Continuing our recent run of two player only games, Kahuna is a small box standalone game from publisher Kosmos and designer Gunter Cornett, in which the players act as deities vying for dominion of an archipelago in the South Pacific. Kahuna is a card play, area influence and area control game that has a thoughtful, meandering pace, but a lot of strategic depth for those who seek it out.
With a setup that involves Gods and control of an island chain, you would be forgiven for expecting Kahuna to feature some form of direct conflict, however, I don’t think the game could be more abstract if it tried. On their turn, players will simply play any number of cards (including none) from their hand, placing a single bridge token onto any link between the island shown on a card played, and a neighbouring island.
Should the placement of this bridge mean that the active player has control of more than half of the connections between any number of islands, then that player will gain control of those islands. To do this, they will simply place down a token of their colour — black, or white. If their opponent had any bridges connecting to an island that becomes “controlled” in this way, then those bridges will be removed.
Assuming that both players still have at least one bridge on the island, the active player will then draw a card (up to a hand limit of five). it’s worth remembering that I mentioned a player may choose to play no cards, in which case, their whole turn will simply be to draw a card and then pass to the other player.
At three points in the game, the deck of 24 cards will be exhausted and the last face up card will be taken. When this happens, it signifies either the end of the round (the first two times) or the end of the game (the third time). At the end of the first round, the player controlling most islands scores one point, and at the end of the second, the player with most control scores two. At the end of the third and final round, the score is the difference in totals islands controlled between the players.
When these three scoring rounds or sequences are added up, you’ll likely have an overall winner – although draws do happen from time to time. There might be a tie-breaker in the rules, but if there is I can’t remember it, and because the score is so low and the game is only played between two, we’ve always been happy enough to accept that a draw is a fair enough outcome.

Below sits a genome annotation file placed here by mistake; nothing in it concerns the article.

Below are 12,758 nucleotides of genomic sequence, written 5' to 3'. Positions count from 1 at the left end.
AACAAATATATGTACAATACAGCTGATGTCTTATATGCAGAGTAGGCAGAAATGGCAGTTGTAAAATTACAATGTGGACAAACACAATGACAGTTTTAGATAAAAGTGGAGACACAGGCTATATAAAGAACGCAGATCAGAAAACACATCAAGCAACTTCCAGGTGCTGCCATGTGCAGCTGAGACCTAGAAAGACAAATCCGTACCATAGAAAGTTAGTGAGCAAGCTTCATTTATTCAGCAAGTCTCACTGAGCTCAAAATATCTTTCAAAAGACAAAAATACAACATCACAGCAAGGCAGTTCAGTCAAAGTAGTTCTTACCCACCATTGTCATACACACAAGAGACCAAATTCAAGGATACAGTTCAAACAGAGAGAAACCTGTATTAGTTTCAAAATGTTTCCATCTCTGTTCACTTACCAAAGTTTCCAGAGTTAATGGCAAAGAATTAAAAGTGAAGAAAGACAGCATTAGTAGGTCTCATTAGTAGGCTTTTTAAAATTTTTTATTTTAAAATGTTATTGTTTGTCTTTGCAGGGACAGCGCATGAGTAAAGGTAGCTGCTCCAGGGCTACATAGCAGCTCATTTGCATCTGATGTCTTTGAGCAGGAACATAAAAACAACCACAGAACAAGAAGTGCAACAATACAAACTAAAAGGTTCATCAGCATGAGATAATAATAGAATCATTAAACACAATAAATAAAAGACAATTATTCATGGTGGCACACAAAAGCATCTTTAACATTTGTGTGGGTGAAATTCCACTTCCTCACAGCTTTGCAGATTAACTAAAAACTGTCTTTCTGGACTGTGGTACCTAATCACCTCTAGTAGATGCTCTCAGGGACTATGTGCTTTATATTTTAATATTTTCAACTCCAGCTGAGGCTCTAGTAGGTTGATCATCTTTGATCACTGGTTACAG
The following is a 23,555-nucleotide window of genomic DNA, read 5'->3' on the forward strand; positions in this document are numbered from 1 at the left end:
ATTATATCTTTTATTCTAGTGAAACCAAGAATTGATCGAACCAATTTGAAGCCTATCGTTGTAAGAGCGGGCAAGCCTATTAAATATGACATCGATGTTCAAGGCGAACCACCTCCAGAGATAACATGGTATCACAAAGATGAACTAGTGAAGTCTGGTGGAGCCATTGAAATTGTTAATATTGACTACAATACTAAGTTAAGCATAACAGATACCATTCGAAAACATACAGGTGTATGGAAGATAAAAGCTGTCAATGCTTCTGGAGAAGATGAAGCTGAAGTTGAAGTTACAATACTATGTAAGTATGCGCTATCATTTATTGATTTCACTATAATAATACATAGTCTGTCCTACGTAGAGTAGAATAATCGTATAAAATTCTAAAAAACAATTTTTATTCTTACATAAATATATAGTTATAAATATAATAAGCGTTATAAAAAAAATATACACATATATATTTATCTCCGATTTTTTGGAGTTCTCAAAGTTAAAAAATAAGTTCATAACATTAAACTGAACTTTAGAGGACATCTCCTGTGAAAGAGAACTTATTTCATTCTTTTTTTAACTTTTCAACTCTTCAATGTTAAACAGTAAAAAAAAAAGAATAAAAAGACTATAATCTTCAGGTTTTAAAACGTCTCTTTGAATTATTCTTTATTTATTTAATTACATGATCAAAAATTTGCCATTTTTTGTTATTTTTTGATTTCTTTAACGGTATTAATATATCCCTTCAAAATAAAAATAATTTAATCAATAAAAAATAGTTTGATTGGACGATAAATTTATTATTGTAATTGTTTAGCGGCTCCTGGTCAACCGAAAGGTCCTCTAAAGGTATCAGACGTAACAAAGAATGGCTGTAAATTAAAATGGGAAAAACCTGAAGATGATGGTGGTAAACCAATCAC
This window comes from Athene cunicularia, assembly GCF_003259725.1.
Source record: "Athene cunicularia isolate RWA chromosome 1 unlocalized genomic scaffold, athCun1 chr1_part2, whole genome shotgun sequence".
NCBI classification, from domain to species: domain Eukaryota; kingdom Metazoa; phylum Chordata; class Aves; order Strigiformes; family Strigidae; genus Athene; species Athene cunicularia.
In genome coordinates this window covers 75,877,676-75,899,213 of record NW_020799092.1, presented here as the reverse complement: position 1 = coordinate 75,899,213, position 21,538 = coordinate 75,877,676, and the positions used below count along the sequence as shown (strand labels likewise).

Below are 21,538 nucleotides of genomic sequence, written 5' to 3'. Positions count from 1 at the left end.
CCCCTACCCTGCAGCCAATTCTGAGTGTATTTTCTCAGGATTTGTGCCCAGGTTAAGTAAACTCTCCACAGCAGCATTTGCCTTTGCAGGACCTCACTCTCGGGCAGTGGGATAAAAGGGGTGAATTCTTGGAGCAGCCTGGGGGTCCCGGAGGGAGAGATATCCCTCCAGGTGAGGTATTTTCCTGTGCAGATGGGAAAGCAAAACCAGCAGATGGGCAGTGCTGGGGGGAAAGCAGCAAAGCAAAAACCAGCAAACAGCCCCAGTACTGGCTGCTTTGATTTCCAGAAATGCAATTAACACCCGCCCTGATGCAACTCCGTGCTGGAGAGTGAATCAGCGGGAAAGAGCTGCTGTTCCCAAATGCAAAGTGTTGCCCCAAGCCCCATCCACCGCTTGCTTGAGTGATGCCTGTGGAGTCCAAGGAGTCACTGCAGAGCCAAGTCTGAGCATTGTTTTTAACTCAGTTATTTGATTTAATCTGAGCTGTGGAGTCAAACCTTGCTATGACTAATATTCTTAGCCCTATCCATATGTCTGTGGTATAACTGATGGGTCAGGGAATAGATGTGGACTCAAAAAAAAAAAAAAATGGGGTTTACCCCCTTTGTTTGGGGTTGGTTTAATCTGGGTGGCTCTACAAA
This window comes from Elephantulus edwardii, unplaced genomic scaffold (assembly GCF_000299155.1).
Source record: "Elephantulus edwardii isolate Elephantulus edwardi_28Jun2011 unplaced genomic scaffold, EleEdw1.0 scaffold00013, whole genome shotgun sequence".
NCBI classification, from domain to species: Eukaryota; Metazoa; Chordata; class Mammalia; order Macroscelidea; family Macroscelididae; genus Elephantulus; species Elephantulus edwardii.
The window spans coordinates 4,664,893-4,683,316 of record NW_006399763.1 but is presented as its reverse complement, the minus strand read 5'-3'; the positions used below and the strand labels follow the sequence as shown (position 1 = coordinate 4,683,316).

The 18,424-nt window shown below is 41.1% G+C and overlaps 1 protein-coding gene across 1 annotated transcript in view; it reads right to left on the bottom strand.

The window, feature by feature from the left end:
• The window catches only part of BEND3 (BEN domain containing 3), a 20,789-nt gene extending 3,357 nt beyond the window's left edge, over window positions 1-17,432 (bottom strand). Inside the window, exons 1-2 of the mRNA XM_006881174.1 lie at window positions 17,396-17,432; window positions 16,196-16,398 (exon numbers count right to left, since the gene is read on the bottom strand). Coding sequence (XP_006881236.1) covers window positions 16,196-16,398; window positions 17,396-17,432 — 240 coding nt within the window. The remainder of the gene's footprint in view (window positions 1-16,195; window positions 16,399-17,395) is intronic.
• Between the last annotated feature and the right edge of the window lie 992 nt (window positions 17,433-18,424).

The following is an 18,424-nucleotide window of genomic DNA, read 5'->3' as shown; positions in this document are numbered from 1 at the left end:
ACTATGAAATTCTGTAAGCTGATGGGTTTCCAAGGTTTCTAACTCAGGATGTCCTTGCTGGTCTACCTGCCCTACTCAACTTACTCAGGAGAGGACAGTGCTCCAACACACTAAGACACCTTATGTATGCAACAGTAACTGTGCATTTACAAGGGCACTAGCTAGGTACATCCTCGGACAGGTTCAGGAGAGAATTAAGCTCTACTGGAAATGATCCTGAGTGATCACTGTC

Actual gameplay in Kahuna is super simple and very straightforward to pick up, with the interest in the game coming mostly from the refinement of your strategy over the course of numerous games – often against the same person. The inclusion of simple black and white pieces against such a bright, attractive board seems odd at first, but it ultimately serves to remind us of classic head to head games like Chess and Draughts.
I found that this classic setup helped in bringing at least one “wary” non-gamer to the table, which is a first for me and this person, who has otherwise resisted all my efforts to get them to play a so-called “modern” board game to date. Personally, I think I’d have preferred the black and white wooden pieces to be more in keeping with the board and card art which is brighter and more whimsical, but this is a minor concern about a game that is clean, compact and well made overall.
Even if those first few turns are easy to teach, Kahuna demands strategic thinking over at least a medium term. It’s no coincidence that players may choose to play any number of cards, and a big part of Kahuna is in setting up chain reactions so that when you do drop maybe three cards, you can flip control of several islands at once.
The sweetest (but oh so rare) victory in Kahuna can be found by removing your opponents last bridge, causing them to lose the game right away. You’ll only ever do this if they focus on a small number of islands and you manage your hand very thoughtfully, but it’s a threat that adds a little bit of jeopardy that doesn’t exist elsewhere in the game.
If there is a problem with Kahuna, it’s that it is a little underwhelming. It’s a smart game that uses minimal rules and components to offer a lot of depth and it is hugely variable from game to game, but somehow, it fails to excite. This may simply be because both myself and those I played it with felt little connection to the theme (which is entirely painted on) or it might be because we’re not that into abstract games, but either way, it didn’t have the “one more game” factor for me, my wife or the others I tested it with.
Despite this, I do think there’s a good game here that perhaps just wasn’t for us. The small box mated with a low price and good components mean that Kahuna isn’t much of a risk if you do decide to try it, and it does definitely work exceptionally well as a highly variable and replayable alternative to more traditional games at two players.
You can purchase Kahuna on Amazon.